Joseph and the Amazing Technicolor Dreamcoat @ Theatre Royal

Crowds filled the stalls of Nottingham’s Theatre Royal tonight to bear witness to and become part of an outstanding version of Andrew Lloyd Webber and Tim Rice’s original Joseph and the Amazing Technicolor Dreamcoat. Kenwright’s production lives up to what we would all expect from this classic feel-good musical in a simple yet energetic revival of its family friendly, universal themes.

The adaptation of the Biblical story from the Book of Genesis tracks the tale of Joseph, his father Jacob, his eleven brothers and a very special ‘coat of many colours’. Racked with jealousy of Joseph’s favouritism as son number one, eleven men sell their brother off as a slave, he is taken to Egypt and there he begins labour for the millionaire Potiphar. In his struggle we see Joseph thrown in prison, use his dream interpretation skills to help the Pharaoh and stop the impending famine, thus freeing him, whilst the rest of Act II depicts his siblings’ journey to Egypt, forgiveness and a jubilant reunion.

Keith Jack proves himself as a more than worthy runner up in the BBC’s hunt for a new Joseph. He asserts that any dream would not do, now successfully establishing that his youthful portrayal of our central character is one to be recognised. His defining moment is the tender desperation and sorrow created in his sweet rendition of Close Every Door, made even more moving with the soft support of the young Joseph Choir from AGF Performing Arts.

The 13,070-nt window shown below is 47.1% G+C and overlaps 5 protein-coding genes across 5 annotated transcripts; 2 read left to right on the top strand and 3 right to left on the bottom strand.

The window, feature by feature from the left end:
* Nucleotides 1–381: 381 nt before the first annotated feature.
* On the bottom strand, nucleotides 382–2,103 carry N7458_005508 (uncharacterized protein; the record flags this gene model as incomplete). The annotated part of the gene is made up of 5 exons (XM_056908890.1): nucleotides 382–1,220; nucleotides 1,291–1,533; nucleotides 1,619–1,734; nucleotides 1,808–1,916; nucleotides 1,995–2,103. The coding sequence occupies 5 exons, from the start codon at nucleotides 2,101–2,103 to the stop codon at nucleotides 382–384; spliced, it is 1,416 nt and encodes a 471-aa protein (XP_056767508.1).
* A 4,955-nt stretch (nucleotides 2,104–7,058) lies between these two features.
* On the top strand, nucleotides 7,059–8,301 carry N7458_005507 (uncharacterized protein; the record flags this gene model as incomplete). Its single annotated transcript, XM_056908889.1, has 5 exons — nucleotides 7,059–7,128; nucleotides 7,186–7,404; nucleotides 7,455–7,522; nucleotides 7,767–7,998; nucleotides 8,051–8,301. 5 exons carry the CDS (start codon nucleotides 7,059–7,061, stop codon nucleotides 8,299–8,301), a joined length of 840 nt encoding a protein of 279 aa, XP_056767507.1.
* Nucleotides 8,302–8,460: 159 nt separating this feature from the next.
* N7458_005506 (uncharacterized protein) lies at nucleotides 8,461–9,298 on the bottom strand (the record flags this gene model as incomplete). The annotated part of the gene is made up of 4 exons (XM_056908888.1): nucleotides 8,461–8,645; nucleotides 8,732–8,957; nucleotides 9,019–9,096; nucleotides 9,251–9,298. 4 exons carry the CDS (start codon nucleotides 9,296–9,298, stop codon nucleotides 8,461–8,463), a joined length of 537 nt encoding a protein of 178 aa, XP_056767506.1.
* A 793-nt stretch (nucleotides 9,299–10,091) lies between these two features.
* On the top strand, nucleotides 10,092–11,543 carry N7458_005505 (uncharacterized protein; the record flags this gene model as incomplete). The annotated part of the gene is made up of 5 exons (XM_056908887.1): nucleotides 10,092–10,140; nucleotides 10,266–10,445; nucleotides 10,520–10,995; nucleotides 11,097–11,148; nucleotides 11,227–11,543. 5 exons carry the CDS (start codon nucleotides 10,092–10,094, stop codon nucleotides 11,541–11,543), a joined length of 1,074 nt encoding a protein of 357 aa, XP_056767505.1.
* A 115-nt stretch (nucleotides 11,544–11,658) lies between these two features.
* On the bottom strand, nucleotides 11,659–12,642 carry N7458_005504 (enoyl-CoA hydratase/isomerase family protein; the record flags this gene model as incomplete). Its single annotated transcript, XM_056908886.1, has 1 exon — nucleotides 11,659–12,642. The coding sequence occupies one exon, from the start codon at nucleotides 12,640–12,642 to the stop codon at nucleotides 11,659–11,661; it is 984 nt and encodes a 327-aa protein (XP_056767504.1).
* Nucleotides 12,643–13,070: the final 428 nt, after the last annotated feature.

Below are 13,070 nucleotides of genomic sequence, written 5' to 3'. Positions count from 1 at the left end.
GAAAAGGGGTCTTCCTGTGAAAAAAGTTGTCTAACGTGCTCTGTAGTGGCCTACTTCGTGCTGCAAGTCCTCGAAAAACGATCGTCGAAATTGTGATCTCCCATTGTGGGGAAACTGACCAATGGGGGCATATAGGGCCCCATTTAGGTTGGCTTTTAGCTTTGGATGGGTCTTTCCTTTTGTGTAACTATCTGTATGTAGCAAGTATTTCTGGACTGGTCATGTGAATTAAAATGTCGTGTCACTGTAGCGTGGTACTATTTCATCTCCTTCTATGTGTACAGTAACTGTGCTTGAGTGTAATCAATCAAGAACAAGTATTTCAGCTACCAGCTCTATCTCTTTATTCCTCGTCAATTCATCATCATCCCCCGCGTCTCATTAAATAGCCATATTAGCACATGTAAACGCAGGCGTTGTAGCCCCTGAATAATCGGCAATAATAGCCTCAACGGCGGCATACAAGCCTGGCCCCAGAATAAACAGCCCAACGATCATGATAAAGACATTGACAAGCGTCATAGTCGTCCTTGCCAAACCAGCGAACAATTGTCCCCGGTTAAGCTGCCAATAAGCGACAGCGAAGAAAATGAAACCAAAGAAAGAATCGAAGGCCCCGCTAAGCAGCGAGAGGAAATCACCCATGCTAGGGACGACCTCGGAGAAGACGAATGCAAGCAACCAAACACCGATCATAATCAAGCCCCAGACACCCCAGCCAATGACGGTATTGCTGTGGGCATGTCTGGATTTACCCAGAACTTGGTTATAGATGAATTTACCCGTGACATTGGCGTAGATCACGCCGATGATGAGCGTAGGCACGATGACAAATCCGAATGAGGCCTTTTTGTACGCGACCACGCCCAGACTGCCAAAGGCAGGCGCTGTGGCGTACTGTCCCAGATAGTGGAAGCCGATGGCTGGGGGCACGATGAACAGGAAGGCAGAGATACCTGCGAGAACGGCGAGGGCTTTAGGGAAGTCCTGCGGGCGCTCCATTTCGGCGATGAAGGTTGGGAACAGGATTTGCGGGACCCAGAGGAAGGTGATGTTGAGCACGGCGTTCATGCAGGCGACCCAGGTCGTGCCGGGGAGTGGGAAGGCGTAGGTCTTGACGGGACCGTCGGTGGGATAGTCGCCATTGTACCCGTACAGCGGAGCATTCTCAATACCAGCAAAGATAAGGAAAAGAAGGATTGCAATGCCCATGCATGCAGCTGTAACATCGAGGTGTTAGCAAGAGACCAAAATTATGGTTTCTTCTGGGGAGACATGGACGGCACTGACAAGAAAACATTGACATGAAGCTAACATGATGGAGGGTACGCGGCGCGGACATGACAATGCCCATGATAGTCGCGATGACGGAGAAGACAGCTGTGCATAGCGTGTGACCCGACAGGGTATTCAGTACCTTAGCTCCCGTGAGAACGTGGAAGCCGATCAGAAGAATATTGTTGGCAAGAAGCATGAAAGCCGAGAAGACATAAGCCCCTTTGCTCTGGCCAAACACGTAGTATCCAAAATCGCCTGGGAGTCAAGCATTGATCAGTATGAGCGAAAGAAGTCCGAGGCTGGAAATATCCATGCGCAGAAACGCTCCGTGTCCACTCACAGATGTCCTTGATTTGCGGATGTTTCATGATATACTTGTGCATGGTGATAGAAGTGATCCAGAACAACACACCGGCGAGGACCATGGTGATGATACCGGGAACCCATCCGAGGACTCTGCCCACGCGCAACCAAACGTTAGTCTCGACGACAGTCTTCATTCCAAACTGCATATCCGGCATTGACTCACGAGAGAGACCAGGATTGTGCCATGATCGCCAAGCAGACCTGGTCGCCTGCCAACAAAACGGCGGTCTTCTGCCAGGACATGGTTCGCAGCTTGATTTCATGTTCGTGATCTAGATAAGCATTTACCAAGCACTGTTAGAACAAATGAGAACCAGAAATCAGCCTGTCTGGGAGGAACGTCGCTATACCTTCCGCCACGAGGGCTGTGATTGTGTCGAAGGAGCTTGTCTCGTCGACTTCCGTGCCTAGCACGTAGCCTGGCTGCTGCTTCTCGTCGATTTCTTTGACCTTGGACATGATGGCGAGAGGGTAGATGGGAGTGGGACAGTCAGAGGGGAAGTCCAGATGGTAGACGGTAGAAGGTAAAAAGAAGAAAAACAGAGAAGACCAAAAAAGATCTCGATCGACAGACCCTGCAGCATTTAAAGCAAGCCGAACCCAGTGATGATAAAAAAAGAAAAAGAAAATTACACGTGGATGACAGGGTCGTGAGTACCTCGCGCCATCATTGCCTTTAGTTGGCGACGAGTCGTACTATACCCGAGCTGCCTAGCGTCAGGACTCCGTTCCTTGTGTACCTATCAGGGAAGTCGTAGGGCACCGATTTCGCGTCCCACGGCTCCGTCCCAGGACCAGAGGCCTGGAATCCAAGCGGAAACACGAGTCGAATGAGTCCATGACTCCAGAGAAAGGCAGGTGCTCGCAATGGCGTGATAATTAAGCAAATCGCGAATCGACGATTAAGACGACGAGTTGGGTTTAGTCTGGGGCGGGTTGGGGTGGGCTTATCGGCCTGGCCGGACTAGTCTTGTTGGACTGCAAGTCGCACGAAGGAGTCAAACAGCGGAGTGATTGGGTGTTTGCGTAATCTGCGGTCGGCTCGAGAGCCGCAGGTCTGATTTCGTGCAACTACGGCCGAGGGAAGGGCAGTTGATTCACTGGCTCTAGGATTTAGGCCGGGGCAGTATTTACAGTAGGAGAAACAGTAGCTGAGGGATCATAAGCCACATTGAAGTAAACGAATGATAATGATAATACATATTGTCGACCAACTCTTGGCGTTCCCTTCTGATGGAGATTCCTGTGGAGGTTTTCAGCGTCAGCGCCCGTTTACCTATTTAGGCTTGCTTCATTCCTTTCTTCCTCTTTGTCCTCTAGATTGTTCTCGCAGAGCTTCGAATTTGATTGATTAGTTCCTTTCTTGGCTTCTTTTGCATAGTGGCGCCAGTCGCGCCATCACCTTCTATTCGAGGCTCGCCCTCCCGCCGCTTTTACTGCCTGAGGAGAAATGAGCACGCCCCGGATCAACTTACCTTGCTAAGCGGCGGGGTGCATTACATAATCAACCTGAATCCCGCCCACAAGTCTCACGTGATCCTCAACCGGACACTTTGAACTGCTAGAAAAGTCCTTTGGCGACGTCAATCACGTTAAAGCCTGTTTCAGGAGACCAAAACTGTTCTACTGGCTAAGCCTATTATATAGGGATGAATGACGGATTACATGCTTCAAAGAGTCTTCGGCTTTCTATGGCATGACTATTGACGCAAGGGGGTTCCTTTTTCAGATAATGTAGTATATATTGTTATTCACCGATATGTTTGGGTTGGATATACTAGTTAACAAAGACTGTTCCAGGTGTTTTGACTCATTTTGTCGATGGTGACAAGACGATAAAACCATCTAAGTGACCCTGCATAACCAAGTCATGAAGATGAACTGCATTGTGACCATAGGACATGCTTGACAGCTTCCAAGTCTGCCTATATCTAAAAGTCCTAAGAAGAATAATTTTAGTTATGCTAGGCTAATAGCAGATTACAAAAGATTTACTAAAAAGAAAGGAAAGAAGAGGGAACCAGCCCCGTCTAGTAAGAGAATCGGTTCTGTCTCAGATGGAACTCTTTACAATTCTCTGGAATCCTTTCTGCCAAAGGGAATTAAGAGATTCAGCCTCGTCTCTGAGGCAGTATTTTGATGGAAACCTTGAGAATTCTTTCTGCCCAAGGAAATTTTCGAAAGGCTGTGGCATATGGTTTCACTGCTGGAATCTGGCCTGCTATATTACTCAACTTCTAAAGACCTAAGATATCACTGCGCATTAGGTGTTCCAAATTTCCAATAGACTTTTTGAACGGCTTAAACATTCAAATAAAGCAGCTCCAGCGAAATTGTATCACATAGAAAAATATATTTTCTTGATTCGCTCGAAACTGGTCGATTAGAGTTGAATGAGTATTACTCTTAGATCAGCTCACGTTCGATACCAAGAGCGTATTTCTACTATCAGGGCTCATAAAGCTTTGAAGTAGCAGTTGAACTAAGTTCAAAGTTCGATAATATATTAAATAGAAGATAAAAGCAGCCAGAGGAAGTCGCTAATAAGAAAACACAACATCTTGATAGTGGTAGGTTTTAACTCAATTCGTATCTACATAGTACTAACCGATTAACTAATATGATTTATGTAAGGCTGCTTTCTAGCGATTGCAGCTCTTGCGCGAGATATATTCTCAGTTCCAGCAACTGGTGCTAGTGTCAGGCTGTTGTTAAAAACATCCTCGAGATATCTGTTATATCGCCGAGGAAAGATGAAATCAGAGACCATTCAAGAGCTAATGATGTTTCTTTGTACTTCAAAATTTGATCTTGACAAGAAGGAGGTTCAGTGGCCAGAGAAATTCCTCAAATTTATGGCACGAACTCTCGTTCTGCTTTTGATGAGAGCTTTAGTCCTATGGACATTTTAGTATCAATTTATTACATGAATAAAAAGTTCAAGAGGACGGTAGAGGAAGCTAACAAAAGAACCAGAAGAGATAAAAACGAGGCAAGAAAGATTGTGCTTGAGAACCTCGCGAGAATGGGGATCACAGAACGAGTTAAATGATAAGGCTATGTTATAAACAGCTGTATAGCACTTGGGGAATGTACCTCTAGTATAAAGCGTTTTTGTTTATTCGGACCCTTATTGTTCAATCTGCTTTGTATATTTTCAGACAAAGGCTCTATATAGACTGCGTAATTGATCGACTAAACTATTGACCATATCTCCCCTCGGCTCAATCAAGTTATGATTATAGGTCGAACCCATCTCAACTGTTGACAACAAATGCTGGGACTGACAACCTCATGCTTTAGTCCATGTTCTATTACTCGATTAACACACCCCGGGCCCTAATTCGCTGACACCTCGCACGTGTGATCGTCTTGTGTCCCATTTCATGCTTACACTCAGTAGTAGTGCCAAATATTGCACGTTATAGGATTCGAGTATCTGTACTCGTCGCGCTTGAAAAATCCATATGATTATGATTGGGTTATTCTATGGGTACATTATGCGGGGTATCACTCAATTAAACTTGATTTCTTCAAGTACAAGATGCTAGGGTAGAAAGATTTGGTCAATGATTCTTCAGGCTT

The performance is defined by its tight, action-packed choreography. Metcalfe’s artistic flair keeps the audience guessing with the stage’s lively and animated vibe. High energy levels are particularly remarkable in the chorus acts, with the main attention drawn to the enthusiasm in every brother’s step. Movements are diverse, multi-layered, inventive and in all the right parts, extremely amusing (of course, the appearance of a dancing wooden camel does help add to the entertainment factor too).

Not only the coat, but the production as a whole is one of many colours. What we all expect from a musical based around amazing technicolour is vivid visual appeal, and this is delivered in bucket loads through the fantastically dazzling costumes and set design; a vibrancy which is mirrored in the incredible reawakening of some of Webber’s most significant music, notably in Luke Jasztal’s interpretation of Elvis style Pharaoh, complimented naturally with his lively, shaking hips. The upbeat revival of the catchy, memorable tunes make the audience want to get involved, an opportunity which was taken up by many during the massive, full of life finale in disco/rock medley Joseph’s Megamix.

The standing ovation secures Joseph and the Amazing Technicolor Dreamcoat’s top ranking in long-standing musical popularity. So, go, go, go Kenwright, you’ve done the original proud.

Alyssa Stringer

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